How to get your soccer players to communicate?

I was recently watching a soccer game in a league that allows only players over 40 years old to play. Many of them are still in great shape, but you can see that their coaches have created soccer players to communicate. I could see that they were in the right position all the time and they made the right decisions every single time, in offense and in defense. However, what surprised me the most was that it was louder than when the youth teams are playing. There was no cheering, but many of the decisions were done in a collective manner. I kept hearing “up”, “step”, “drop”, “square”, “line”, “cross”, “man on”, “hold”… They are all one-syllable instructions that they give to each other and often the receiver blindly follows the instruction.

For comparison, I saw a U9 game where the players are usually silent when out of possession, and when attacking they yell “Pass! Pass! Pass!” or “Alex!!” or “What are you doing?!”. It was winter, so many soccer players were too cold to move, let alone talk. I can see that the coach was not happy with the lack of quality communication, but the players didn’t know what to say. The words that the experienced players used were very small vocabulary, but they basically made up a different language for them. Everybody knew exactly what they meant, when to say it, and how to react if they heard it.

The way to coach soccer players to communicate is to teach them the common language of soccer players. A dozen phrases that they need to learn are sufficient and often common across languages. It is a methodology to teach the following phrases in defense: “up”, “step”, “drop” and “hold”. When attacking the magic words are “square”, “line”, “cross” and “back”. The bonus lesson is to coach using the hands so that even if the stadium is full of tens of thousands of screaming fans, the players can understand each other what they need from each other. Teaching the same dozen words for years requires so much patience that the soccer coach deserves a monument.

Defensive Commands for Soccer Players to Communicate

The defense in soccer, and any collective sport, is about teamwork and coordination. Some players are better at defending 1v1, but the secret is to work together. Keeping the formation and defending as a unit means that we are limiting the amount of 1v1s that we need to defend and we force the opponents to get into tight spaces where they will be outnumbered. On other occasions, we force them to stay offside or far away from the goal. For that, they need a way to communicate quickly and synchronously. In soccer, I have been coached and I start coaching with 4 words – Hold, Up, Step, and Drop. They can be called by anybody during a game and often are yelled by multiple people. However, while learning, it is important to dedicate somebody to do that. Usually one of the central defenders does that, but also the keeper can do that, as they see the entire field. Also, this is the reason why center-backs are often captains of their youth teams.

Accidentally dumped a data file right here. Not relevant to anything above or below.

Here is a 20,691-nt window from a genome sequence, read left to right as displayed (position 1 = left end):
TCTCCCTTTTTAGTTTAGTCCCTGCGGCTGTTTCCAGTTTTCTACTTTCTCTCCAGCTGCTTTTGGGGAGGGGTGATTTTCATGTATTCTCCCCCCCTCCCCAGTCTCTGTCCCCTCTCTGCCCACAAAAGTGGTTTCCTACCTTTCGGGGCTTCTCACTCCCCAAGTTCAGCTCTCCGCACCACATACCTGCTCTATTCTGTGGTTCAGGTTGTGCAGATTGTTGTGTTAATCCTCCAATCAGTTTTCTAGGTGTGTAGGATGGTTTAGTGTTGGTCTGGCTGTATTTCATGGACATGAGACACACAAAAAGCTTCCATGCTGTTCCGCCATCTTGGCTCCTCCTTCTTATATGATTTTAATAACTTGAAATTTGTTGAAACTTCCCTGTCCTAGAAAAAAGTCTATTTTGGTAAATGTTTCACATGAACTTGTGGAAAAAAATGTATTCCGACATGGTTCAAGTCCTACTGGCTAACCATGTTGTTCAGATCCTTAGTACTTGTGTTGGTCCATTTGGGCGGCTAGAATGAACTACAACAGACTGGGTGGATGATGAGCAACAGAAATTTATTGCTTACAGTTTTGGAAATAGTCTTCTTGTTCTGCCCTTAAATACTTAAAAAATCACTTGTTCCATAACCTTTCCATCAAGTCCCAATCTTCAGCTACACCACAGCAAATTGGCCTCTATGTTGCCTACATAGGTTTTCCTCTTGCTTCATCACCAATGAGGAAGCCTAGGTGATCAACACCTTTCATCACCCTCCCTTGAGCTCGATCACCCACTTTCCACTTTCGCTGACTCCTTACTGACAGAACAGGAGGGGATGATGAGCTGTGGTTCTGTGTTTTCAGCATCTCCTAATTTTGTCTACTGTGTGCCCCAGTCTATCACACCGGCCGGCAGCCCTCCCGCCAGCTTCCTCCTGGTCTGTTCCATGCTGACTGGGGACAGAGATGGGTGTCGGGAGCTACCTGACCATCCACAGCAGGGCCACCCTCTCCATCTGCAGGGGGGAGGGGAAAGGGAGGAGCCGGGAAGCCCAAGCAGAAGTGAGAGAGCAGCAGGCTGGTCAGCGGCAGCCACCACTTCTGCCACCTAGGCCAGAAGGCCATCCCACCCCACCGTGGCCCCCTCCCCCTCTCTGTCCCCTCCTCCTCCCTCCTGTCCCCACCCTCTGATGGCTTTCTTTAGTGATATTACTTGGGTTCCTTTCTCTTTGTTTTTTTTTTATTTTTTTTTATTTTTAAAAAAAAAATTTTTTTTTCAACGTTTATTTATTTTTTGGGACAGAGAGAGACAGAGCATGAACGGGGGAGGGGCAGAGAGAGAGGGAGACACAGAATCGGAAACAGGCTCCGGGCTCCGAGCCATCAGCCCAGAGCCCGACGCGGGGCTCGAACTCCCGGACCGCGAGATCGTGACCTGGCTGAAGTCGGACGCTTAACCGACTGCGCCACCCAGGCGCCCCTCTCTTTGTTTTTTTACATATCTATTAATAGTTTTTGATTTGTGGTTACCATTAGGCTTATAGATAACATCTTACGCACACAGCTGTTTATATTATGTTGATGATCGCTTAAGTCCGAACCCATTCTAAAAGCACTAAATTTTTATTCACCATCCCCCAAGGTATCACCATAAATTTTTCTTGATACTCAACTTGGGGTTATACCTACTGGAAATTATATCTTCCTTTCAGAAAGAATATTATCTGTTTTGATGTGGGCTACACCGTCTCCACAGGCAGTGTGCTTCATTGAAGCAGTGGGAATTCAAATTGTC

The only way we can hold a compact defensive line is to… well hold it as a line. The way this happens is that the wide defenders stay a step or two ahead of the central defenders, as they have more freedom to be aggressive. However, the line is defined by the central defenders. So, regardless of the opposition, if they say “HOLD”, then everybody holds. The reason why we do this is because we narrow the playing field of the attackers. We want them to be forced to operate in limited space. As the space between the last defender and the goalie is offside, it is not available. If the instruction is to play with a high pressing line, the last defender stays high and gives the hold instruction. Similarly, if the tactics require low block, that’s the place of giving the instruction.


When trying to high press the opponent, it is important to keep the defensive line high. That limits the playing field between our attackers and our defenders. The smaller the playing field, the harder it is for the opponents to keep the ball because we give less space and less time. This means that our defensive line should push high together, step by step. To achieve this, our last defenders yell “STEP”, to push a few steps ahead. The time to do that is when there is a back pass from the opponent, as that is the time when our attackers will also press. The organized pressing is not going to happen on its own, so we need to start with a verbal cue.


The opposite of pressing higher is to drop deeper on the field. You might wonder why would we do that, giving more space to the opposition. Say we are pressing high, but the opponents get through our line of attackers with a dribble or a pass. That might mean that we are in a situation where the opponents might have a numerical advantage or at least equality. In that case, we want to play cautiously and drop closer to the goal and to each other. So, the last defender yells “DROP” to bring the players back closer to the goal. During that time, the attackers and midfielders would sprint back to reinstate the numerical advantage in front of our goal.